To the Editor:
Because Joseph Epstein’s analysis of Gore Vidal’s writings [“What Makes Vidal Run,” June] starts with some acute literary observations, it is somewhat surprising to find Vidal’s leftist political views simplistically accounted for by his “contentious homosexuality.” . . . Although Vidal has obviously not resolved his own ambivalent sexual feelings, nor is willing to be boxed totally into one inflexible category (thus his public advocacy not of homosexuality, as Mr. Epstein states, but of bisexuality), it is quite beside the point of his politics whether or not Vidal considers himself homosexual, bisexual, or heterosexual. Nor does Mr. Epstein make a convincing case that Vidal’s politics are all wrong simply by quoting fragments of his critical comments about the U.S. as corrupt, a garrison state, etc. (ignoring here that Vidal exaggerates not only for laughs but to make a serious point—the difference between a caricaturist and a comic).
That the source of Vidal’s wit and politics may be anger is a plausible, if not original, deduction. But to trace such anger to a homosexual jealousy and “hatred” of “Jews, academics, the middle class, and heterosexuals” ignores every other objective social and political condition of our lives. Criticizing or caricaturing some of the attitudes or actions of those who speak for these groups does not constitute the pogromatic “hatred” Mr. Epstein suggests. Do Mr. Epstein’s caustic criticisms of Vidal make Mr. Epstein a hater of Wasps and homosexuals? And does Mr. Epstein consider himself a conservative (or whatever he regards himself) because hs is (presumably) Jewish, academic, middle class, and heterosexual? Such elements no doubt enter into one’s political position, but are hardly the crucial factors.
And who were those “many” homosexuals who were the “Pied Pipers of the youth rebellion of the late 60′s”? . . . The anti-war leaders of the late 60′s—those who organized draft resistance and rallies and marches—happen to have been overwhelmingly heterosexual. But hetero- or homo- or bi-, their anger—and mine—originated not in our sexual identifications but in the nature of the Vietnam war. The systems and psychologies which created and pursued that war and persist today do not have exclusive claim on heterosexuality. To imply that leftist politics somehow derive from homosexual anger (and that both are equally invalid products of “sexual and political adventurism”—and anti-Semitic too) is absurdly irresponsible.
Joseph Epstein writes:
I wonder if Ann Davidon has read Gore Vidal’s book, Matters of Fact and Fiction. She does not say that she has, and I am going to assume here that she hasn’t. If she had, I do not think she would write so confidently. Because Vidal’s book is so contentious on the subject of homosexuality, it is he who forces the issue. Far from being quite beside the point, Vidal makes homosexuality precisely the point over and over again in his essays. In my essay I documented this with quotation, and I do not think there is any need to do so further here.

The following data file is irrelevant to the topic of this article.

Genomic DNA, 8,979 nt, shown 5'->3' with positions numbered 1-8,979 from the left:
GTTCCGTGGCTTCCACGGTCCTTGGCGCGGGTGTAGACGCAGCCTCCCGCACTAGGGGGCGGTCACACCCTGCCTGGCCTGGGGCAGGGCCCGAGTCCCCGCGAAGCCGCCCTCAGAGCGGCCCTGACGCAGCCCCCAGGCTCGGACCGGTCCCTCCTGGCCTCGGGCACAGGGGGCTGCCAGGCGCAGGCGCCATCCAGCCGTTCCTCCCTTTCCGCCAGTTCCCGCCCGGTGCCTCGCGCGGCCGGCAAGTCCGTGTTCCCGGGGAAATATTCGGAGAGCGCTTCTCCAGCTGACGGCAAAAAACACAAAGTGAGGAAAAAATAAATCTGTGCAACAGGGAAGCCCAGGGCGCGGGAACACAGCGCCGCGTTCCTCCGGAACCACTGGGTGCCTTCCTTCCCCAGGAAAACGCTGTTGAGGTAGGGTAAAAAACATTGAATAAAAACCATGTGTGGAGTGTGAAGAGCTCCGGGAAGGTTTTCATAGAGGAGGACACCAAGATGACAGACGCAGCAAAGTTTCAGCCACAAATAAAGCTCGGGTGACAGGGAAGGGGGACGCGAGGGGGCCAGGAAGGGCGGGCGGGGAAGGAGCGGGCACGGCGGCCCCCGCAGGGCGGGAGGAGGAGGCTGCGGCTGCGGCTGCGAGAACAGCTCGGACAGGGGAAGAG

I grant Mrs. Davidon that, as you do not have to be Jewish to love Levy’s rye bread, neither do you have to be homosexual to hold left-wing opinions. I agree with her, too, that Gore Vidal is serious about his opinions. What I claimed in my essay is that, in his seriousness, he is not at all persuasive.
I do not agree with Mrs. Davidon when she writes: “Does Mr. Epstein consider himself a conservative . . . because he is (presumably) Jewish, academic, middle class, and heterosexual? Such elements no doubt enter into one’s political position, but are hardly crucial factors.” Sometimes such elements are crucial factors, I believe, and sometimes not. It would be foolish to praise Tolstoy for being a heterosexual—as Gore Vital praises Christopher Isherwood largely for being a homosexual—but equally foolish not to take into consideration that he was an aristocrat. Much depends upon the extent to which one’s point of view, whether consciously or not, is influenced by one’s class, professional, or (something new) sexual affiliation. To ignore such matters may have the sanction of conscience, but it outrages reason.
I hope that Mrs. Davidon will forgive me if I do not name the Pied Pipers of the youth rebellion of the late 60′s. (If I were to name them, I suspect she would accuse me of McCarthyism.) But in referring to them I was not thinking of opposition to the Vietnam war alone. I know that people who consider themselves of the Left like to take credit for their opposition to the Vietnam war—opposed as they were, as Mrs. Davidon says, to “the systems and psychologies which created and pursued that war and persist today”—but if they wish to do so I think they must also take their share of credit for the assault on the universities, the urban riots, and the confrontation politics that helped to elect Richard M. Nixon to the Presidency. Credit, as they say, where credit is due.